Released: 24th February
Seen: 6th March

Cyrano Info

In 1897, playwright Edmond Rostand wrote Cyrano de Bergerac which would supposedly tell the life story of the real Savinien de Cyrano de Bergerac. This play has been adapted several times since its creation, not only straight forward adaptations but even inspiring films such as The Ugly Truth or Sierra Burgess Is A Loser. Throughout the years there have also been several attempts to adapt this play into a stage musical, including one in 2019 that starred Peter Dinklage in the title role. It’s that adaptation that was turned into Cyrano, a film that was stunningly only nominated for one Oscar this year (but we’ll get to why that’s stunning in a little bit).

Cyrano follows the legendary titular Cyrano de Bergerac (Peter Dinklage), a man known for his great wit and ability with a sword who is also regularly mocked due to his height. Cyrano is childhood friends with the beautiful Roxanne (Haley Bennett) and also just happens to be in love with her but unable/unwilling to tell her out of fear that she would reject him just as everyone else in society has. It also doesn’t help that Roxanne has fallen head over heels for Christian de Neuvillette (Kelvin Harrison Jr), a new recruit to the guard.

Roxanne begs Cyrano to get Christian to write love letters to her and Cyrano agrees but soon learns that Christian is not exactly great when it comes to poetry or expressing himself in general… so they hatch a plan where Cyrano will write the letters for Christian…oh, while all this is going on there’s a big war happening but I’m sure that won’t in any way create a source of inevitable tragedy that befits this kind of grandiose dramatic story.

Cyrano, at its heart, is a tragic love story where Cyrano uses his skill in order to help someone else woo the woman he loves and this film captures that romantic tragedy well. From the very first time someone opens their mouth to sing there’s that powerful combination of romance and sorrow that will end up basically running throughout the entire film. The songs might not exactly be toe tappers but they serve the story and the tone of the film well, especially when the time comes for our lead to sing a song and let us feel all the pain that basically defines Cyrano’s life.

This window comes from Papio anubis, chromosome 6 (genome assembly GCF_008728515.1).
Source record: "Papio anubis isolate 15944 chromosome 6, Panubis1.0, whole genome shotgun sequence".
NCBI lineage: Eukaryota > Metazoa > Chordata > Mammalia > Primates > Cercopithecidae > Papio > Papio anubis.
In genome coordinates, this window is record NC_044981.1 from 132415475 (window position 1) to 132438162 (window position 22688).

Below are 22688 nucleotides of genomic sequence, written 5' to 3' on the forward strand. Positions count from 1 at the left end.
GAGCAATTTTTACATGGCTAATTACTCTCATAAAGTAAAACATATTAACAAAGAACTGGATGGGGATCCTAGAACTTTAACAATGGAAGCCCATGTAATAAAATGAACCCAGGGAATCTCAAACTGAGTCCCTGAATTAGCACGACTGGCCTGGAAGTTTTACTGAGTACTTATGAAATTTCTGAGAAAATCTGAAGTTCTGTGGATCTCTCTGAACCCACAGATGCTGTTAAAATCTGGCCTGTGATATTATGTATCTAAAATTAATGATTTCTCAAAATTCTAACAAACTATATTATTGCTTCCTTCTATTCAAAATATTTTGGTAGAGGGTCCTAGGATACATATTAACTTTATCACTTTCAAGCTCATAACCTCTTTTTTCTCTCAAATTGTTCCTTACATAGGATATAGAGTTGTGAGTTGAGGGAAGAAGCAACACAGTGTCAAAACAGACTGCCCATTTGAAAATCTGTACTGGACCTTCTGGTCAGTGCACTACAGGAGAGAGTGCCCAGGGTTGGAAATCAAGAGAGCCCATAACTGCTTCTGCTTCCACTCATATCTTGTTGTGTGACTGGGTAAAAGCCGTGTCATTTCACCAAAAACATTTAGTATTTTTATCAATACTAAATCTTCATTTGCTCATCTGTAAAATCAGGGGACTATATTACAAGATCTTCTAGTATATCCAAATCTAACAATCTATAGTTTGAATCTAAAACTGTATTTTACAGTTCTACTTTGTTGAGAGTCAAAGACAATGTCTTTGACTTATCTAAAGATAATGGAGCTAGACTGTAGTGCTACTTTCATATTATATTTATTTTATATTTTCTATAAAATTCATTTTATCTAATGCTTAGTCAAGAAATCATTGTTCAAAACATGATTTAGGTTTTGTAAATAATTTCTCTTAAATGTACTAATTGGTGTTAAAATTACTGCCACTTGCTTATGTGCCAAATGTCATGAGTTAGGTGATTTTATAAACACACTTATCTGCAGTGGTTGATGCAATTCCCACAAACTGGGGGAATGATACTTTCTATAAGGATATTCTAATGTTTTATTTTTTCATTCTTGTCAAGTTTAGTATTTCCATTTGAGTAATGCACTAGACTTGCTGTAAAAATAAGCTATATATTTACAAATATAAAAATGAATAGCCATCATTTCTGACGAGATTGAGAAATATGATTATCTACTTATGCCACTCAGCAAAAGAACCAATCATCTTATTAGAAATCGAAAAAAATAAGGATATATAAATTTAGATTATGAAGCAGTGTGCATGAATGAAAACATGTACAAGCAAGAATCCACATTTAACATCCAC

Cyrano (2022) - Haley Bennett, Peter Dinklage
Cyrano (2022) – Haley Bennett, Peter Dinklage

It’s that central performance by Peter Dinklage that basically gives this film a reason to exist because every second he’s on screen it’s another reminder why he is one of the greatest actors working today. From his bombastic glorious entrance in a theater where he verbally eviscerates a hammy actor to the final moments of the story, Peter Dinklage plays his part with such brilliance that it genuinely stuns me that this isn’t a role he gets an Oscar nod for because he’s holding everything together like a goddamn champion. Sure, everyone else is fine but Peter is why you will sit through two hours of this film.

The actual film itself is mostly fine, albeit a little slow at times. Its grandiose look doesn’t really match with the energy, it’s almost like this is an adaptation of a play from the 1800s and has the tempo to match, which is fine except it can make for a weird transition when the musical numbers begin out of nowhere. Basically make sure you’re well caffeinated or able to hit pause because there’s going to be moments when you might feel the urge to drift off into the ether, only to be pulled back when you hear Cyrano say something witty.

In terms of the Oscar nomination that put me in the cinema to watch this, the costumes are the absolutely fine pieces of period wear one might expect from this play and they look really lovely. Will it win? No, not a chance and when the time comes for the big Oscar post I’ll explain why but frankly this was never going to win a costume award. Maybe it could’ve gotten Dinklage one, maybe something for Sound or cinematography but nope, it’s only nominated for the costumes and those are fine but absolutely nothing particularly special.

Cyrano is certainly a good film, led by a fantastic lead performance that just shows how damn lucky we are to be living in a time when Peter Dinklage is around. It’s certainly a film that’s worth seeing, there’s a lot about it to enjoy but it has a bit of a pacing problem and I can’t deny that it feels like it’s a musical just because they wanted to show off that Dinklage can also sing on top of all his other talents. Might not go down in history as a great, but it’s really damn good which is often enough to get the job done.

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